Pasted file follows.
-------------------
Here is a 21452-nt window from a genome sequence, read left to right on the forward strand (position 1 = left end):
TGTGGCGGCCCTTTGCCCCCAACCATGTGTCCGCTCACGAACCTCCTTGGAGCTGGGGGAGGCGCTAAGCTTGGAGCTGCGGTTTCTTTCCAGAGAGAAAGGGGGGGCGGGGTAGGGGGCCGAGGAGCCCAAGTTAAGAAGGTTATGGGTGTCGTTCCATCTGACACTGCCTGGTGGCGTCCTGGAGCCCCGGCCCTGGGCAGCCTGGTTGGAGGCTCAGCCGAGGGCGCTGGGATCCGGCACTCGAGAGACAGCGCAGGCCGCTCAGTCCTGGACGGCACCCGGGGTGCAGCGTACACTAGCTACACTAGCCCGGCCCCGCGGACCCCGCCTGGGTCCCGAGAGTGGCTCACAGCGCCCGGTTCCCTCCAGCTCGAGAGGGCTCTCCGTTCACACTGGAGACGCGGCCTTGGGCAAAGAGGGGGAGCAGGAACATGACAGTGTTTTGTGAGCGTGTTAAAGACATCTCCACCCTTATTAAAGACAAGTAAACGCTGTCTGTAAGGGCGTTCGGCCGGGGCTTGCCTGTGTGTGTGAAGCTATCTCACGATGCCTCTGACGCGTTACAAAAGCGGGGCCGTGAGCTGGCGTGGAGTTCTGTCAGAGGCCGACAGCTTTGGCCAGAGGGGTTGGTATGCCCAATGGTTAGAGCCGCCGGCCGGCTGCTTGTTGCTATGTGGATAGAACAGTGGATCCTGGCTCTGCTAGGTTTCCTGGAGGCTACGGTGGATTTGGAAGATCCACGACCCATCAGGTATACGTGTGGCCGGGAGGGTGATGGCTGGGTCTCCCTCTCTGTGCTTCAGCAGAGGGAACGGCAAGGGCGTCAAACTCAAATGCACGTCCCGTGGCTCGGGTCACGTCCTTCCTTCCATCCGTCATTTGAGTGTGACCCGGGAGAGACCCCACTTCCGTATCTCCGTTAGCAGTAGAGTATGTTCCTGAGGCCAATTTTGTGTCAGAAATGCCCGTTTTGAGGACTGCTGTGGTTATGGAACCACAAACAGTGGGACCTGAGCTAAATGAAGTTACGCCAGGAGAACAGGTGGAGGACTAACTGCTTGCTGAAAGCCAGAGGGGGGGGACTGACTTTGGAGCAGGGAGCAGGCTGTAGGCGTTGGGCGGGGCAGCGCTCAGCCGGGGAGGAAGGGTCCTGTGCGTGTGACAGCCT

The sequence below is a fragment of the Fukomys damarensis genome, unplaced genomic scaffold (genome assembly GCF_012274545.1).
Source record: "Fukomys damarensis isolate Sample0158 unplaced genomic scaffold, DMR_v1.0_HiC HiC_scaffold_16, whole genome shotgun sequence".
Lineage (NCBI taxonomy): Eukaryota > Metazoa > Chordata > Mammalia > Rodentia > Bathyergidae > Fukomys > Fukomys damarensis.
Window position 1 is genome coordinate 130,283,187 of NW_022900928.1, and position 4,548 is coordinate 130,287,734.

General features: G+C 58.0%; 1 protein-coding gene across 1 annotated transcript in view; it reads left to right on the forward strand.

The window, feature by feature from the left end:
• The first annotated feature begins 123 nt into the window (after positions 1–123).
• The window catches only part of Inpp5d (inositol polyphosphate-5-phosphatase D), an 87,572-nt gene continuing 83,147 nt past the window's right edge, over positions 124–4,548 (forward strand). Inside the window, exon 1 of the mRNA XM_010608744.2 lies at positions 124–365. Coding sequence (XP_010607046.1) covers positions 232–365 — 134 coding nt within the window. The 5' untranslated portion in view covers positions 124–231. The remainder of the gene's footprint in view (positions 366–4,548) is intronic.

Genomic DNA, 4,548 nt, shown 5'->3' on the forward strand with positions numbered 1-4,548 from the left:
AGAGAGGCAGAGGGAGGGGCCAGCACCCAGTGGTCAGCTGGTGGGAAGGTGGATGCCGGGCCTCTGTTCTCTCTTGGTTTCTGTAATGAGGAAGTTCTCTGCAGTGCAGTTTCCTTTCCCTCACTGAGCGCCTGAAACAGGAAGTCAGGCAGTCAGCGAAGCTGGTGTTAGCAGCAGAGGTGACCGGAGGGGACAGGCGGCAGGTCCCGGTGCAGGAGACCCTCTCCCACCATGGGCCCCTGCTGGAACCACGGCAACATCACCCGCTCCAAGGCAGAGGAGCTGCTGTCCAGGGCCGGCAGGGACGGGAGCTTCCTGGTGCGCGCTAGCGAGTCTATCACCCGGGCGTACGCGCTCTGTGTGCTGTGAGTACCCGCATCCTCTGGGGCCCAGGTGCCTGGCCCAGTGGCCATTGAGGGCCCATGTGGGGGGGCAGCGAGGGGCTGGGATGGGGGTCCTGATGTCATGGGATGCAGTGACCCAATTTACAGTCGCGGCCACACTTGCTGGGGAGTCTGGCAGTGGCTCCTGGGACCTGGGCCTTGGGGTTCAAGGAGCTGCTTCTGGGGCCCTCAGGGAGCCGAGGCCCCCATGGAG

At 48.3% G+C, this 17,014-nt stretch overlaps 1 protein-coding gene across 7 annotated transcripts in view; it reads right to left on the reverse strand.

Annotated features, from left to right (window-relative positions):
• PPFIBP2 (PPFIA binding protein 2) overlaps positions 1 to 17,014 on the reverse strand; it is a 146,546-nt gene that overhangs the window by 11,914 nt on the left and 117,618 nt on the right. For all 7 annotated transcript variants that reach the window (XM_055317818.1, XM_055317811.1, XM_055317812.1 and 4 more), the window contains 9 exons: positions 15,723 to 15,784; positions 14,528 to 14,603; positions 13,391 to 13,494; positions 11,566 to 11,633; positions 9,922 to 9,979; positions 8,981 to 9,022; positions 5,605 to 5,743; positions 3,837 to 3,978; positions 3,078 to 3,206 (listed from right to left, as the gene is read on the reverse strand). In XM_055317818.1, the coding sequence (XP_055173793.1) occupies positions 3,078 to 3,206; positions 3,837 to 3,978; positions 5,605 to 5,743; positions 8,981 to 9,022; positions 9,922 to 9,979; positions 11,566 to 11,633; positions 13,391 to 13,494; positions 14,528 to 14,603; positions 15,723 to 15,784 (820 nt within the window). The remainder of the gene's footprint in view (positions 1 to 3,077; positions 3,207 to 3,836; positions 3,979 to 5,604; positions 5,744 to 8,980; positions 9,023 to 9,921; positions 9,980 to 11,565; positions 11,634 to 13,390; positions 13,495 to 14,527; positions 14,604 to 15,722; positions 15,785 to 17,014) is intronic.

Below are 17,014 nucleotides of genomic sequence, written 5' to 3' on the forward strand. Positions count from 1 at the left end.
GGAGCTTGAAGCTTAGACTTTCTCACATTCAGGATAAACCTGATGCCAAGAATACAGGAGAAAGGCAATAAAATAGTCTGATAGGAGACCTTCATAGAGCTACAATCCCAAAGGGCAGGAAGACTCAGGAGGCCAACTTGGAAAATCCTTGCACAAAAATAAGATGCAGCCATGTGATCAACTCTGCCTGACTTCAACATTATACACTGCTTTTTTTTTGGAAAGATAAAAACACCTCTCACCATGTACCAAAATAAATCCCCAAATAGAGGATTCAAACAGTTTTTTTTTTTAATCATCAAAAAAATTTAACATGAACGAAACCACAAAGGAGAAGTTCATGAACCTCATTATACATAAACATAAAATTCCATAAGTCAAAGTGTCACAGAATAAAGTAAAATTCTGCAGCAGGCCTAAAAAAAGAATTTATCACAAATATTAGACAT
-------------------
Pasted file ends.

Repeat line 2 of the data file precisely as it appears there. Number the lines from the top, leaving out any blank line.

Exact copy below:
TGTGGCGGCCCTTTGCCCCCAACCATGTGTCCGCTCACGAACCTCCTTGGAGCTGGGGGAGGCGCTAAGCTTGGAGCTGCGGTTTCTTTCCAGAGAGAAAGGGGGGGCGGGGTAGGGGGCCGAGGAGCCCAAGTTAAGAAGGTTATGGGTGTCGTTCCATCTGACACTGCCTGGTGGCGTCCTGGAGCCCCGGCCCTGGGCAGCCTGGTTGGAGGCTCAGCCGAGGGCGCTGGGATCCGGCACTCGAGAGACAGCGCAGGCCGCTCAGTCCTGGACGGCACCCGGGGTGCAGCGTACACTAGCTACACTAGCCCGGCCCCGCGGACCCCGCCTGGGTCCCGAGAGTGGCTCACAGCGCCCGGTTCCCTCCAGCTCGAGAGGGCTCTCCGTTCACACTGGAGACGCGGCCTTGGGCAAAGAGGGGGAGCAGGAACATGACAGTGTTTTGTGAGCGTGTTAAAGACATCTCCACCCTTATTAAAGACAAGTAAACGCTGTCTGTAAGGGCGTTCGGCCGGGGCTTGCCTGTGTGTGTGAAGCTATCTCACGATGCCTCTGACGCGTTACAAAAGCGGGGCCGTGAGCTGGCGTGGAGTTCTGTCAGAGGCCGACAGCTTTGGCCAGAGGGGTTGGTATGCCCAATGGTTAGAGCCGCCGGCCGGCTGCTTGTTGCTATGTGGATAGAACAGTGGATCCTGGCTCTGCTAGGTTTCCTGGAGGCTACGGTGGATTTGGAAGATCCACGACCCATCAGGTATACGTGTGGCCGGGAGGGTGATGGCTGGGTCTCCCTCTCTGTGCTTCAGCAGAGGGAACGGCAAGGGCGTCAAACTCAAATGCACGTCCCGTGGCTCGGGTCACGTCCTTCCTTCCATCCGTCATTTGAGTGTGACCCGGGAGAGACCCCACTTCCGTATCTCCGTTAGCAGTAGAGTATGTTCCTGAGGCCAATTTTGTGTCAGAAATGCCCGTTTTGAGGACTGCTGTGGTTATGGAACCACAAACAGTGGGACCTGAGCTAAATGAAGTTACGCCAGGAGAACAGGTGGAGGACTAACTGCTTGCTGAAAGCCAGAGGGGGGGGACTGACTTTGGAGCAGGGAGCAGGCTGTAGGCGTTGGGCGGGGCAGCGCTCAGCCGGGGAGGAAGGGTCCTGTGCGTGTGACAGCCT